Excuse me for what might appear to you as “inconvenient”
It’s just that I’m failing to understand your detachment
Your lack of accountability
Your inconsistency in being biologically responsible
Your reward and exchange based behaviour…
You see its just that my daughter…
She is lacking exposure to the fine qualities of a Man
She is rich in male family titles, but unfortunately has nothing to show for them
She is poor in what one might refer to as a “good male role model”
I am extremely conscious about what our young girls are being taught to look for in relationships with men
Because the thing is, I wasn’t taught. I was shown by default.
Consequently, I am not a fan of passive lessons.
As girls, we do not have to grow to learn the hard way as women.
This doesn’t have to be every girls fate.
I’m conscious about where my young girl will directly learn what to look for,
through real exemplary encounters with male role models
Where will these direct lessons come from?
Because at the moment, it is a challenge to nurture a vision that is depleted in me.
My blurry examples are made up of men who require:
a relationship with her mum, in order to be there for her
a favour from her mum, in order to be there for her
a place to stay, in order to be there for her
a free f**k, in order to be there for her
money for a car, in order to be there for her
money to loan, in order to be there for her
…for his ego to be stroked, in order to be there for her
To be embraced as a once a year / occasional type figure, in order to be there for her
I could go on…
I’m conscious that I am failing to pass on a positive view of a man, a father, that reflects plain and simple reliability and love – without being “paid!” to do so. A man that holds himself to account and is able to extend
the things that will show and teach my girl, our girls, the qualities of a good MAN.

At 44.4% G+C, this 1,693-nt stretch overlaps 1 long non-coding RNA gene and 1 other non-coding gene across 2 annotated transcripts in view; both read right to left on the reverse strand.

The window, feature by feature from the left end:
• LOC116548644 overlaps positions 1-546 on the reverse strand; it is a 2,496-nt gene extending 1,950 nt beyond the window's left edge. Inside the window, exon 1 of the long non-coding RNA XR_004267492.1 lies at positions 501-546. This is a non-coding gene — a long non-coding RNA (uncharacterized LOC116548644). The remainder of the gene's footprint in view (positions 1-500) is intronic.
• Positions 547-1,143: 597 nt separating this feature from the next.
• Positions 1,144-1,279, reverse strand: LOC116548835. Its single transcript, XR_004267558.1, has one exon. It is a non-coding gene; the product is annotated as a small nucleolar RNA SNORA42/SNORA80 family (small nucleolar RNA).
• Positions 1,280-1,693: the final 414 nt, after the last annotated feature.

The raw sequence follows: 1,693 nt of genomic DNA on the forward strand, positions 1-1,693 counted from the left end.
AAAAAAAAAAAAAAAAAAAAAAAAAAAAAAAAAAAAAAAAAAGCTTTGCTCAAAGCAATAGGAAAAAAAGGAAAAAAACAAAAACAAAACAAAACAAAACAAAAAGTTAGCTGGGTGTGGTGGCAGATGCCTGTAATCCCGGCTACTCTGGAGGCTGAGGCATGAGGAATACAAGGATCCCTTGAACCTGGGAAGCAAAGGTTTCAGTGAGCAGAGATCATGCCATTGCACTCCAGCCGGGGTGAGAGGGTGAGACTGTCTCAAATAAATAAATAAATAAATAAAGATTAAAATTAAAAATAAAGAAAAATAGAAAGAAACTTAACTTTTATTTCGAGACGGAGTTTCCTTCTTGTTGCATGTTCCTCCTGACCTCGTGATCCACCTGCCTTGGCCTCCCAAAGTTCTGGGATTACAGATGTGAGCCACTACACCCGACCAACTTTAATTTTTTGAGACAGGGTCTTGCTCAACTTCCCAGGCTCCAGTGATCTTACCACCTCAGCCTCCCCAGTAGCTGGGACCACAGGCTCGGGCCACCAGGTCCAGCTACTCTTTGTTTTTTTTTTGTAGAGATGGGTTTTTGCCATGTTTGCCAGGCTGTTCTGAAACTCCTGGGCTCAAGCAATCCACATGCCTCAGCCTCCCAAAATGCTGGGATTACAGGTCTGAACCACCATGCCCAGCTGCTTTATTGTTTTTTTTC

…Because it seems that these male family titles
these biologically obtained labels
…they do not and are not, serving a purpose for all of us.
And so the vicious cycles of poor choices in a male partner continue.
I contemplate on where the real issue lies. A lot.
Is it in the raising of a man?
Is it in the intrinsic generational memory of detachment within males?
Is it in the televised conditioning around the role that males do not / should not / are too entitled to play in society?
Around about the age of 18, I made a choice on the type of man I wanted to be with. It was very short sighted. It was very centred to my emotional needs at the time. However, all choices, even at the premature age of 18, or thereabouts, are ones to be mindful of. These choices will go on to form your judgements going forward. I went onto marry my 18 year old sweetheart in my early twenties but failed to realise at the time that there are just some things that need to be present in a person from the start. Since divorce, my girl has also been without a father. And that rests on me like hot coal because if I were honest with myself, the signs were there when I was 18 years old.
Whilst we cannot control how life will play out or the decisions that other people will make; I am inclined to heed to the lessons around my experience.
My take is this: The man, the friends, the relationships, that you may choose at 18 years old may not be parent or marriage material. You may think that this doesn’t matter – but it does. And it will. Certain qualities may not be a concern when we are younger but unless we press pause and remain in that age forever, those overlooked qualities (that perhaps were never there in the first place) will eventually become our measures.
It is so important for us to teach our girls to:
Pay attention to how a man treats his mother
Pay attention to his commitment to his own life and goals
Pay attention to his perseverance when things go wrong
Observe and observe some more; because it is very rare that a person will have to show you who they are, a second time.